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Castle Batch
Somerset, England
Castle Batch Recreational Area - geograph.org.uk - 84437.jpg
Site of Castle Batch
Coordinates 51°22′08″N 2°55′06″W / 51.3688°N 2.9182°W / 51.3688; -2.9182Coordinates: 51°22′08″N 2°55′06″W / 51.3688°N 2.9182°W / 51.3688; -2.9182
Type Motte, possible motte and bailey or ringwork
Site information
Open to
the public
Yes
Condition Only earthworks remain

Castle Batch was a fortification at Worle that once stood overlooking the town of Weston-super-Mare in Somerset, England.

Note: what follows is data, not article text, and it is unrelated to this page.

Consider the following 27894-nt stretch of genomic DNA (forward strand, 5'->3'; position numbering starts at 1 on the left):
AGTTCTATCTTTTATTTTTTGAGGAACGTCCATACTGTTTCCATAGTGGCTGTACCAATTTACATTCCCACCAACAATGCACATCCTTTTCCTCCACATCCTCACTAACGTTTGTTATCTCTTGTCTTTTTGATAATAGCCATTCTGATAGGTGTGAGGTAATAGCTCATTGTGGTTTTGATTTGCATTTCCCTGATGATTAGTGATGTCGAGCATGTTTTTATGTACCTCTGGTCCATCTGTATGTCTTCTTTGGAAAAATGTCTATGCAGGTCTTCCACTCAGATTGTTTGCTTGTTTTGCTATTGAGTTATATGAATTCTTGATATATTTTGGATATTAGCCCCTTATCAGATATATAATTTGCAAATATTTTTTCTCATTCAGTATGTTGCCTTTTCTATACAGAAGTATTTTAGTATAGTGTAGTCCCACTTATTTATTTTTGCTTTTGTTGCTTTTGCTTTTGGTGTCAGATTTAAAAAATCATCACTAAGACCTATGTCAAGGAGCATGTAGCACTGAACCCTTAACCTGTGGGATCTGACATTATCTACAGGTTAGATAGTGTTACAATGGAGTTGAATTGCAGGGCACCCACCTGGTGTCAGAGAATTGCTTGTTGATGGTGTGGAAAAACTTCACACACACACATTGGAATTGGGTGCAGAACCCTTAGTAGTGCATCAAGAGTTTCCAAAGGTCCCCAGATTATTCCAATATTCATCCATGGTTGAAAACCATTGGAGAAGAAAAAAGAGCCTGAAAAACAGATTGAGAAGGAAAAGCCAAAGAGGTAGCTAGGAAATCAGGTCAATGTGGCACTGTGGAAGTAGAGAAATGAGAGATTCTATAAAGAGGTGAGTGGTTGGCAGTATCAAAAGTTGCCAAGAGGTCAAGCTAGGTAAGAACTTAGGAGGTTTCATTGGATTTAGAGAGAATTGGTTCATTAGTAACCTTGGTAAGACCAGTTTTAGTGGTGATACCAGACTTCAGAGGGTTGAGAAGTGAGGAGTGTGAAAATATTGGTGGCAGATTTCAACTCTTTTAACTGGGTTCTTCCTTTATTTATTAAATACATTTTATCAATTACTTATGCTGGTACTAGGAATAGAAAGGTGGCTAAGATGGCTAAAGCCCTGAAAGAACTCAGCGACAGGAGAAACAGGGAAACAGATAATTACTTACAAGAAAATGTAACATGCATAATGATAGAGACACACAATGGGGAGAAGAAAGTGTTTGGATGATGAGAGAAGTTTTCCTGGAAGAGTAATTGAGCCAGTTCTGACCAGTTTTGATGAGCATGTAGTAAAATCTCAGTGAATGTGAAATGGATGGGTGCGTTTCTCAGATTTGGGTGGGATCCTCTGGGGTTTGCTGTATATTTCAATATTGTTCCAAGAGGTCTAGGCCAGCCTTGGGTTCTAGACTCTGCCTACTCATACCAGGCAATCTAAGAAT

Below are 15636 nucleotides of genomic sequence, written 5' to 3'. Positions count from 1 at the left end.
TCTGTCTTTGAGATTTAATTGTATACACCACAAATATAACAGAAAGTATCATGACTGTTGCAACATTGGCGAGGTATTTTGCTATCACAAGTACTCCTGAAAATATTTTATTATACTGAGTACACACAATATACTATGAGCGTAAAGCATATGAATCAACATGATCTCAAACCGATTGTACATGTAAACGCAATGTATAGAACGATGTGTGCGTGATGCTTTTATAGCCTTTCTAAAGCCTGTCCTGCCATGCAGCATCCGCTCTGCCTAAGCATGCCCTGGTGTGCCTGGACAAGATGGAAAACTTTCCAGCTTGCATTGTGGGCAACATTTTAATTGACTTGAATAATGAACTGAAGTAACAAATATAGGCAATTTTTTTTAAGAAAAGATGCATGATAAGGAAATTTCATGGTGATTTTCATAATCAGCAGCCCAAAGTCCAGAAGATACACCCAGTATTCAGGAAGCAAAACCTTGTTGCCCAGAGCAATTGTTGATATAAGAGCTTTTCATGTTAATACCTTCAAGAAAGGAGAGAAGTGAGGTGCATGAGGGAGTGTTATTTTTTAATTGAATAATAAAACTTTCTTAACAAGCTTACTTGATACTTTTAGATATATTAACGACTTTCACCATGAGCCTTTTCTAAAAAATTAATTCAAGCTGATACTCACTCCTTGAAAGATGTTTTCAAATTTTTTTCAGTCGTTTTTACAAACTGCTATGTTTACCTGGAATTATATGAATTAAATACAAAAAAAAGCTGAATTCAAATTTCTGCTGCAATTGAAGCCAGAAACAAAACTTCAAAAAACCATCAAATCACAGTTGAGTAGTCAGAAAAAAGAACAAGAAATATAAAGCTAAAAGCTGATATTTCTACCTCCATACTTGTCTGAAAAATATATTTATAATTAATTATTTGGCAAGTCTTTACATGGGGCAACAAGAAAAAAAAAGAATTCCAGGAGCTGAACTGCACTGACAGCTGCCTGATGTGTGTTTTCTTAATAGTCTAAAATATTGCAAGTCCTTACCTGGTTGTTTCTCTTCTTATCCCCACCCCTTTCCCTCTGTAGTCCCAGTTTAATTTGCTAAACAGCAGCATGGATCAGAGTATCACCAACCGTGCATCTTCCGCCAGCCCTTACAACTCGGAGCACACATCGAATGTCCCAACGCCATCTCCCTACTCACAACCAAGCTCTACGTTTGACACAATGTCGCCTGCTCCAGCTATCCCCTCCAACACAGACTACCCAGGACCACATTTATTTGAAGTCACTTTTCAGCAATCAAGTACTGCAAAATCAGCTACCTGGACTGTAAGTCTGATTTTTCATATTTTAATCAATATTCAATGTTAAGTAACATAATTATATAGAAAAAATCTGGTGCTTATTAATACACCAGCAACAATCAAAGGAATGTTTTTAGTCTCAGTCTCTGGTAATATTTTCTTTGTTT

Details

Castle Batch was a motte constructed by the Norman lord Walter of Douai between the Norman conquest of England in 1066 and 1086. It was built on a ridge above the surrounding area, with a mound that is now 3 metres (9.8 ft) high and 42 metres (138 ft) across, surrounded by a ditch up to 10 metres (33 ft) wide. The entrance was probably on the north side of the motte. A possible bailey has been identified alongside the motte. Although typically characterised as a motte, the mound has a slight indentation in the centre and archaeologist Stuart Prior considers the mound to have been a ringwork.

Around 1200 the estate belonged to William De Courtney and by 1303 by John de Beauchamp.

In the 21st century the site forms part of local parkland, and is protected by law as a scheduled monument.

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